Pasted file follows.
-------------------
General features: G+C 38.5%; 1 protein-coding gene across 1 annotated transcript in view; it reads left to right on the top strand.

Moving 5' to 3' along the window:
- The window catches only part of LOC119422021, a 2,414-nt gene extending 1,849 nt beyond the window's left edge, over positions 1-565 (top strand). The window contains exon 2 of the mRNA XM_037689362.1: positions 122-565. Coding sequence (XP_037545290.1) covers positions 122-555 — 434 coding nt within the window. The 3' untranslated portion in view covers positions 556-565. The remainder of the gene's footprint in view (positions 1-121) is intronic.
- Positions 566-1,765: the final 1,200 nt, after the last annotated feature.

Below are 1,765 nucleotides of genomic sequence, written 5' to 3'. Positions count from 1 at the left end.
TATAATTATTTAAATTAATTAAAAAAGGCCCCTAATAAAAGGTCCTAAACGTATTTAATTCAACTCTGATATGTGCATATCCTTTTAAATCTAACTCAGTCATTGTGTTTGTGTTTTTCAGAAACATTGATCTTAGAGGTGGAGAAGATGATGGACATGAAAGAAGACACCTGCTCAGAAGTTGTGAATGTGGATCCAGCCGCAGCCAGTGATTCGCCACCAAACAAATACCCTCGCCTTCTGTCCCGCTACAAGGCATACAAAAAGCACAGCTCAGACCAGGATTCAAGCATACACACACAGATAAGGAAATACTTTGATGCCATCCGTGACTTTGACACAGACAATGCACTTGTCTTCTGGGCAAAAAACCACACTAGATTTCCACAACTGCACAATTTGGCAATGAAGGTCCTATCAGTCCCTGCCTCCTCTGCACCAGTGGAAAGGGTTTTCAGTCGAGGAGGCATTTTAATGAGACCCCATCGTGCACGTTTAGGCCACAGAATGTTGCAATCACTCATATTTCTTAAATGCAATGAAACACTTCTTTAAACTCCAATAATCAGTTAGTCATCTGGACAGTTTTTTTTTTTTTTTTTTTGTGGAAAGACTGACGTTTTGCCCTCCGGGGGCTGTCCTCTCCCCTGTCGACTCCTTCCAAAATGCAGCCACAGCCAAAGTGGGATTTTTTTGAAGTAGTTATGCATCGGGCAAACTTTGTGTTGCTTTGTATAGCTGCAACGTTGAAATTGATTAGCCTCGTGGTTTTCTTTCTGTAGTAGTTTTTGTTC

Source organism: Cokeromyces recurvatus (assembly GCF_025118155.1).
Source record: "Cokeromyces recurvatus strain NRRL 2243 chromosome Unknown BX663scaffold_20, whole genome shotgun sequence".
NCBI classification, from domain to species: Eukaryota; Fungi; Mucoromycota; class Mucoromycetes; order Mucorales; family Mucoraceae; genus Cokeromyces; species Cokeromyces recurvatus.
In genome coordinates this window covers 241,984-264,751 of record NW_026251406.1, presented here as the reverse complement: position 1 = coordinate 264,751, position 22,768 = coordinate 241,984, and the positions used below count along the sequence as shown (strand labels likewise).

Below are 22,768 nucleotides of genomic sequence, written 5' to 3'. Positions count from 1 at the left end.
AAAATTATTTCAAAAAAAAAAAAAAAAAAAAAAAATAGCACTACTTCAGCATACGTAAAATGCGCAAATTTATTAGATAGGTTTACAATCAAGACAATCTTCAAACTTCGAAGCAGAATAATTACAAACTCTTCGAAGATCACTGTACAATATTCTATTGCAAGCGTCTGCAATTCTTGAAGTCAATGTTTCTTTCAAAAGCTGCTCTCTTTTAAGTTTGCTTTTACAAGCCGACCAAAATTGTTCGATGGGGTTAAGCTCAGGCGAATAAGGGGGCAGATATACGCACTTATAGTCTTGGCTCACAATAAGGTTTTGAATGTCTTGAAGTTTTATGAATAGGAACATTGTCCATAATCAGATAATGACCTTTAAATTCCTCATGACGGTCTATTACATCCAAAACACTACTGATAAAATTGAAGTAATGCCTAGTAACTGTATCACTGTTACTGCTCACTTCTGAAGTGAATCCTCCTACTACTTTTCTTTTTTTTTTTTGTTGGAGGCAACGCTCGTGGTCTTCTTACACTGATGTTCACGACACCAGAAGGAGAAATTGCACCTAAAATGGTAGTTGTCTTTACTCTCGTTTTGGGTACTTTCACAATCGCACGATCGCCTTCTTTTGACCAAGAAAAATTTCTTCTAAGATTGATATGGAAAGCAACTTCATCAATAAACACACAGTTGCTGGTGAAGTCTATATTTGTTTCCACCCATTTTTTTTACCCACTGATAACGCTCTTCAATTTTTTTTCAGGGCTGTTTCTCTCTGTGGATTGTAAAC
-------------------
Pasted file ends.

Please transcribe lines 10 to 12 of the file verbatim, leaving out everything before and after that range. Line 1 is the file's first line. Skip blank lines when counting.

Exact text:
In genome coordinates this window covers 241,984-264,751 of record NW_026251406.1, presented here as the reverse complement: position 1 = coordinate 264,751, position 22,768 = coordinate 241,984, and the positions used below count along the sequence as shown (strand labels likewise).

Below are 22,768 nucleotides of genomic sequence, written 5' to 3'. Positions count from 1 at the left end.
AAAATTATTTCAAAAAAAAAAAAAAAAAAAAAAAATAGCACTACTTCAGCATACGTAAAATGCGCAAATTTATTAGATAGGTTTACAATCAAGACAATCTTCAAACTTCGAAGCAGAATAATTACAAACTCTTCGAAGATCACTGTACAATATTCTATTGCAAGCGTCTGCAATTCTTGAAGTCAATGTTTCTTTCAAAAGCTGCTCTCTTTTAAGTTTGCTTTTACAAGCCGACCAAAATTGTTCGATGGGGTTAAGCTCAGGCGAATAAGGGGGCAGATATACGCACTTATAGTCTTGGCTCACAATAAGGTTTTGAATGTCTTGAAGTTTTATGAATAGGAACATTGTCCATAATCAGATAATGACCTTTAAATTCCTCATGACGGTCTATTACATCCAAAACACTACTGATAAAATTGAAGTAATGCCTAGTAACTGTATCACTGTTACTGCTCACTTCTGAAGTGAATCCTCCTACTACTTTTCTTTTTTTTTTTTGTTGGAGGCAACGCTCGTGGTCTTCTTACACTGATGTTCACGACACCAGAAGGAGAAATTGCACCTAAAATGGTAGTTGTCTTTACTCTCGTTTTGGGTACTTTCACAATCGCACGATCGCCTTCTTTTGACCAAGAAAAATTTCTTCTAAGATTGATATGGAAAGCAACTTCATCAATAAACACACAGTTGCTGGTGAAGTCTATATTTGTTTCCACCCATTTTTTTTACCCACTGATAACGCTCTTCAATTTTTTTTCAGGGCTGTTTCTCTCTGTGGATTGTAAAC